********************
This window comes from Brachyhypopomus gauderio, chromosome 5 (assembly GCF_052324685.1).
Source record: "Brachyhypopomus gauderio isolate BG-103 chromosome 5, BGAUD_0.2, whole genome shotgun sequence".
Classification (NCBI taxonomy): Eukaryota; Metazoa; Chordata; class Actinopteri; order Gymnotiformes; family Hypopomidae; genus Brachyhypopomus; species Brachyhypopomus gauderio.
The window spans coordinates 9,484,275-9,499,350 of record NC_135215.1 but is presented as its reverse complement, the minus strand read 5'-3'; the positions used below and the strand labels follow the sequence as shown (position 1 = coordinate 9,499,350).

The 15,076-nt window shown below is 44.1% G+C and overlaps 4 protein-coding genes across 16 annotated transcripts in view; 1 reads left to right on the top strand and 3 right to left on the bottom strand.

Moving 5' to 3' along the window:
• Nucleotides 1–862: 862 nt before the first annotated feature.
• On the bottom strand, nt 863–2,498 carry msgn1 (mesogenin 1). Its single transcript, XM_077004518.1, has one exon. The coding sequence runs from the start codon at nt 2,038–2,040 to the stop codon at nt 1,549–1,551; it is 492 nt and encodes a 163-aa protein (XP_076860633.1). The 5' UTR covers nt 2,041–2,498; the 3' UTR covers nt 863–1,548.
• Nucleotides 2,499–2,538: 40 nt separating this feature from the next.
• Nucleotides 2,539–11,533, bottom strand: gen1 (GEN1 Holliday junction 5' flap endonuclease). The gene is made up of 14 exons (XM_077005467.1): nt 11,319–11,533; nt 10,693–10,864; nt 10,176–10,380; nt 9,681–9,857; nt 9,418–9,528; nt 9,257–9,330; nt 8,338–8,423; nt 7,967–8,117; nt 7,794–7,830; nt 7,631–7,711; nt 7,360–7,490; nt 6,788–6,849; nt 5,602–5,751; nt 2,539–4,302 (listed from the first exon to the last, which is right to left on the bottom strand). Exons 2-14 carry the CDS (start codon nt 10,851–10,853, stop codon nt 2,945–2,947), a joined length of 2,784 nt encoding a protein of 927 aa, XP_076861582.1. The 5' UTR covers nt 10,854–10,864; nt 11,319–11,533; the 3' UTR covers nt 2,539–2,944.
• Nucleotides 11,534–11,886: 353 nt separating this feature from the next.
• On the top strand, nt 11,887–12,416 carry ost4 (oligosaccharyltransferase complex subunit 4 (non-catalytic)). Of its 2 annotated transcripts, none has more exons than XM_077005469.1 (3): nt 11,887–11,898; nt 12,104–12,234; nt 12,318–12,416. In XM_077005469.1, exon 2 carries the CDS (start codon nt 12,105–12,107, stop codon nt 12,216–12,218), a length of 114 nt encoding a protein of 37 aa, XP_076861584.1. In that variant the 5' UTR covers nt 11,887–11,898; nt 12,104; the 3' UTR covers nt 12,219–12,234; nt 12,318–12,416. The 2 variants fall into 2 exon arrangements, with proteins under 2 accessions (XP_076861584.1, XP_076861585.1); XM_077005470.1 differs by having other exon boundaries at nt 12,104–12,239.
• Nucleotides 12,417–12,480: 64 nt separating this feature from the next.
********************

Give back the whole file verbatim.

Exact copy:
This window comes from Brachyhypopomus gauderio, chromosome 5 (assembly GCF_052324685.1).
Source record: "Brachyhypopomus gauderio isolate BG-103 chromosome 5, BGAUD_0.2, whole genome shotgun sequence".
Classification (NCBI taxonomy): Eukaryota; Metazoa; Chordata; class Actinopteri; order Gymnotiformes; family Hypopomidae; genus Brachyhypopomus; species Brachyhypopomus gauderio.
The window spans coordinates 9,484,275-9,499,350 of record NC_135215.1 but is presented as its reverse complement, the minus strand read 5'-3'; the positions used below and the strand labels follow the sequence as shown (position 1 = coordinate 9,499,350).

The 15,076-nt window shown below is 44.1% G+C and overlaps 4 protein-coding genes across 16 annotated transcripts in view; 1 reads left to right on the top strand and 3 right to left on the bottom strand.

Moving 5' to 3' along the window:
• Nucleotides 1–862: 862 nt before the first annotated feature.
• On the bottom strand, nt 863–2,498 carry msgn1 (mesogenin 1). Its single transcript, XM_077004518.1, has one exon. The coding sequence runs from the start codon at nt 2,038–2,040 to the stop codon at nt 1,549–1,551; it is 492 nt and encodes a 163-aa protein (XP_076860633.1). The 5' UTR covers nt 2,041–2,498; the 3' UTR covers nt 863–1,548.
• Nucleotides 2,499–2,538: 40 nt separating this feature from the next.
• Nucleotides 2,539–11,533, bottom strand: gen1 (GEN1 Holliday junction 5' flap endonuclease). The gene is made up of 14 exons (XM_077005467.1): nt 11,319–11,533; nt 10,693–10,864; nt 10,176–10,380; nt 9,681–9,857; nt 9,418–9,528; nt 9,257–9,330; nt 8,338–8,423; nt 7,967–8,117; nt 7,794–7,830; nt 7,631–7,711; nt 7,360–7,490; nt 6,788–6,849; nt 5,602–5,751; nt 2,539–4,302 (listed from the first exon to the last, which is right to left on the bottom strand). Exons 2-14 carry the CDS (start codon nt 10,851–10,853, stop codon nt 2,945–2,947), a joined length of 2,784 nt encoding a protein of 927 aa, XP_076861582.1. The 5' UTR covers nt 10,854–10,864; nt 11,319–11,533; the 3' UTR covers nt 2,539–2,944.
• Nucleotides 11,534–11,886: 353 nt separating this feature from the next.
• On the top strand, nt 11,887–12,416 carry ost4 (oligosaccharyltransferase complex subunit 4 (non-catalytic)). Of its 2 annotated transcripts, none has more exons than XM_077005469.1 (3): nt 11,887–11,898; nt 12,104–12,234; nt 12,318–12,416. In XM_077005469.1, exon 2 carries the CDS (start codon nt 12,105–12,107, stop codon nt 12,216–12,218), a length of 114 nt encoding a protein of 37 aa, XP_076861584.1. In that variant the 5' UTR covers nt 11,887–11,898; nt 12,104; the 3' UTR covers nt 12,219–12,234; nt 12,318–12,416. The 2 variants fall into 2 exon arrangements, with proteins under 2 accessions (XP_076861584.1, XP_076861585.1); XM_077005470.1 differs by having other exon boundaries at nt 12,104–12,239.
• Nucleotides 12,417–12,480: 64 nt separating this feature from the next.